The Labour peer told The Times Summit on Africa in London: ‘Most of the aid we have sent to Africa over the last five decades has probably, in the main, been wasted as far as growth is concerned. ‘I’m not anti-aid, but if you ask me where I would put my money, it would go on trade rather than aid as a key to African economic development.’
His extraordinary intervention comes as many on the Tory backbenches are questioning the wisdom of the Coalition’s policy to ringfence overseas aid while making cutbacks elsewhere.
Lord Mandelson, who is also a former EU trade commissioner, then said that the elimination of subsidies and opening up Europe’s markets was key to helping Africa. ‘Far too much EU trade policy since decolonisation has interpreted our responsibilities in Europe as shielding these economies from economic change rather than in a progressive way opening up these economies,’ he said. ‘This has marooned many African economies, demeaning many African governments by turning them into professional aid beggars. ‘Protectionist economies are great sources of corruption.’
But as trade commissioner, Lord Mandelson proposed a blanket duty on all leather shoes from former struggling economies such as China and Vietnam. This was to protect manufacturers in rich, European countries. It was also under Lord Mandelson’s watch that the Doha trade talks failed, after five years of negotiations between the West and developing countries.
Malcolm Bruce, the chairman of the International Development Committee, said Lord Mandelson’s remarks were an ‘appalling admission of failure’. Mr Bruce said: ‘He was in government and in the EU for 13 years. What was he doing? ‘He spent too much time plotting rather than trying to reform aid policy.’
Philip Davies, the Tory MP for Shipley, said he backed Lord Mandelson’s view that trade, not aid, was key to fighting poverty. But he added: ‘It is rather depressing that Lord Mandelson has only had a dose of commonsense once he left office and it was too late for him to do anything.’
The Government has promised to ringfence spending on aid policy. It is one of only two departments to have its entire budget protected – alongside health.
While other areas face the full brunt of the government spending axe, the aid budget for the Department for International Development alone has risen by 37 per cent in real terms.
“Quantitative easing” (money printing) is coming home to roost in Britain too
Families are being punished by the highest rate of inflation for two decades amid fears of an interest rate rise. Figures published yesterday put the retail prices index (RPI) measure of inflation at 5.5 per cent, the biggest annual increase in the cost of living since 1991. At the current level, inflation is higher in Britain than any other European country – except Estonia, Bulgaria and Romania.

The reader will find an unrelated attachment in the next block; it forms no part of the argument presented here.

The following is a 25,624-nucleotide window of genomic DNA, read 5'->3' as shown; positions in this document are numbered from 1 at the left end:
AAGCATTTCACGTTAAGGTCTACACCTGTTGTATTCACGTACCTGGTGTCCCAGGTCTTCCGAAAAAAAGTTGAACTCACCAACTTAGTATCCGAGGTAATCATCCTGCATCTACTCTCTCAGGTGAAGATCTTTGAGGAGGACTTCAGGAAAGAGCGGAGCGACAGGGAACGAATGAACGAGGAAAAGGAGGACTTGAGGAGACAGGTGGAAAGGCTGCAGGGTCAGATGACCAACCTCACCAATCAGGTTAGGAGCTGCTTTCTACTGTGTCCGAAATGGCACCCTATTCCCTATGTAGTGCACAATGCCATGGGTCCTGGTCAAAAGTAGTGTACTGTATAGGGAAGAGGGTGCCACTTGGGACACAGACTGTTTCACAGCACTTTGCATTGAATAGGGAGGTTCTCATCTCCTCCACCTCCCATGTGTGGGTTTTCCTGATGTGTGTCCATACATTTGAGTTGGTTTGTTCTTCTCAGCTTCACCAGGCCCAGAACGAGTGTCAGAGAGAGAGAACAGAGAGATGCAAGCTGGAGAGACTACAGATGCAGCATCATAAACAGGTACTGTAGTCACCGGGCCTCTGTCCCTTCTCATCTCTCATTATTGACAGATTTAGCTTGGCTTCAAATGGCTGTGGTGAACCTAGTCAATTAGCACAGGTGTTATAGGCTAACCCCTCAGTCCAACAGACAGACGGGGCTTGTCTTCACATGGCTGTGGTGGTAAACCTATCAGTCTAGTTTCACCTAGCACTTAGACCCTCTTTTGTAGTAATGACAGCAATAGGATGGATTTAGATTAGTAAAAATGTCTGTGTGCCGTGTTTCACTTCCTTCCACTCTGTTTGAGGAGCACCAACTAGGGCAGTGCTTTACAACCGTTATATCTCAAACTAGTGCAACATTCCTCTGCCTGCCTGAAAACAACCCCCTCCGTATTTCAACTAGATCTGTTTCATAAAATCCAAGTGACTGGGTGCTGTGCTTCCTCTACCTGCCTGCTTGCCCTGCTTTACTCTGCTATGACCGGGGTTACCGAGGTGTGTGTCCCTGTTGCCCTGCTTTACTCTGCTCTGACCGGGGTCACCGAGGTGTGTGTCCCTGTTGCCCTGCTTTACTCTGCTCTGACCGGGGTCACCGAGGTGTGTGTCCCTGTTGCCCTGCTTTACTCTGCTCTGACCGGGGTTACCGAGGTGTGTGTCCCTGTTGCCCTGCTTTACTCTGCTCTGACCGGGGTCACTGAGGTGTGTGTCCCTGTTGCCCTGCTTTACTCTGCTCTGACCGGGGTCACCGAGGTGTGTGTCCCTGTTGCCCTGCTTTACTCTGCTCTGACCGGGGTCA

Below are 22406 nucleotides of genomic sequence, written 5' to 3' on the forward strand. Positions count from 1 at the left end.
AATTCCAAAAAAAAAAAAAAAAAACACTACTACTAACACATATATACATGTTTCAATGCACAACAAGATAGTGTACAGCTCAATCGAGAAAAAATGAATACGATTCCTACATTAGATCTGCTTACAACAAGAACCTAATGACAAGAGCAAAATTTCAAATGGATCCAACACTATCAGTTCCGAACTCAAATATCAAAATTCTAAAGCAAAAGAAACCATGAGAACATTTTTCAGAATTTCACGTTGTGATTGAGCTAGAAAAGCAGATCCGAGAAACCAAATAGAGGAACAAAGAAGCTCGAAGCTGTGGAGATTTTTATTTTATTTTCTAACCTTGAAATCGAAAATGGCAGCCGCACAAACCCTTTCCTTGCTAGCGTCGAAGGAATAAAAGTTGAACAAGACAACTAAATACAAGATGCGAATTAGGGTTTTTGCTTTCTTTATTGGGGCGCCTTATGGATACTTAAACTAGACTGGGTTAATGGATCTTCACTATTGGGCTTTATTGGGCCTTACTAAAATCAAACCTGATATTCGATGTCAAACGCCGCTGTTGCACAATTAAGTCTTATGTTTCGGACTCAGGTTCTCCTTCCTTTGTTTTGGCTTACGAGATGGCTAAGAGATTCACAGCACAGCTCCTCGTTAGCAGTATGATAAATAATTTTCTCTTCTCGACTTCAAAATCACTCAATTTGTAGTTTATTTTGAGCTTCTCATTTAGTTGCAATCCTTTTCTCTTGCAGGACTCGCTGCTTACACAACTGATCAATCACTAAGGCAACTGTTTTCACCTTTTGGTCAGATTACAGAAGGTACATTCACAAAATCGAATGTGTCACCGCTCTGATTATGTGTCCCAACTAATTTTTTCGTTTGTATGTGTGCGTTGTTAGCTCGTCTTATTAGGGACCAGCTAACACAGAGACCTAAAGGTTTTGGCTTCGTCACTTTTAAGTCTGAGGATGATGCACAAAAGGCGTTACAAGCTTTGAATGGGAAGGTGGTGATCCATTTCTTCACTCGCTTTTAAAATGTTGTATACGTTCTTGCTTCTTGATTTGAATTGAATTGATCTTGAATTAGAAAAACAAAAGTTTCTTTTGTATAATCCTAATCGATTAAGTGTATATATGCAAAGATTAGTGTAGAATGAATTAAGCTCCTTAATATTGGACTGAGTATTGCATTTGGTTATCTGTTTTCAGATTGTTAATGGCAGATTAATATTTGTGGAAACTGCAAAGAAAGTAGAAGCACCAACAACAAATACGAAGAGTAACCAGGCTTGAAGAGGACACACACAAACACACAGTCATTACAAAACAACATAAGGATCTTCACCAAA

The figures were released on a day of bad news for the economy, which included: The cost of fuel hitting a record average price of £1.33 for a litre of unleaded; The announcement that public sector borrowing was the highest ever for a February at £11.8billion.
The biggest problem facing families is that the cost of ‘essential’ items is rising, which means they cannot escape. For millions, the biggest battle is finding the money to fill up their car. The average price of petrol and diesel has never been higher.
Bungling British education bureaucrats
Education bosses shamed as recruitment advert for MATHS teachers shows equation… with the WRONG answer
A TV advert to recruit teachers was ridiculed today after a 15-year-old schoolboy spotted that a maths question has the wrong answer. Chris Coombs, 15, noticed the mistake in the 30-second government-funded advert, which is regularly shown on Channel 4 and ITV.
The clip shows a teacher writing ‘(g2)7 = g?’ on a whiteboard and later ‘solving’ it with the answer ‘g2 x g7’. But the correct answer for the algebraic equation is g14 – or g2 x g2 x g2 x g2 x g2 x g2 x g2.
Year 10 pupil Chris, who attends the John Cabot Academy in Bristol, criticised the advert and called for it to be amended as soon as possible. He said: ‘I was disappointed to notice that the mathematical calculation is inaccurate. ‘The workings the teacher is writing on the interactive whiteboard would not answer the question correctly. ‘I believe this should be amended as the advertisement in question is attempting to recruit potential teachers.
The Training and Development Agency for Schools created the advert using a real teacher and class. Several questions, pupil’s discussions, workings and answers were filmed and cut together to give an overall impression of a class.
But producers claimed the scene shown is of the teacher deliberately demonstrating an incorrect answer. She later went on to explain the correct workings and answer, but this was not shown in the short clip, they claim.
Simon Nutt, from the Training and Development Agency for Schools (TDA), which made the advert, said: ‘Our TV adverts use highly-qualified teachers with their real-life classes. ‘We make every effort to capture the spirit of the lesson in the final footage but there are inevitably some scenes that have to be cut down or cut together which may mean we cannot show the full details of a question, answer or comment.’
Chris, who lives in Bristol with his mother Sue, father David and sister Laura, said the advert caught his eye because of his interest in maths. He said: ‘I want to pursue a career in mathematics in one way or another – but not as a maths teacher.’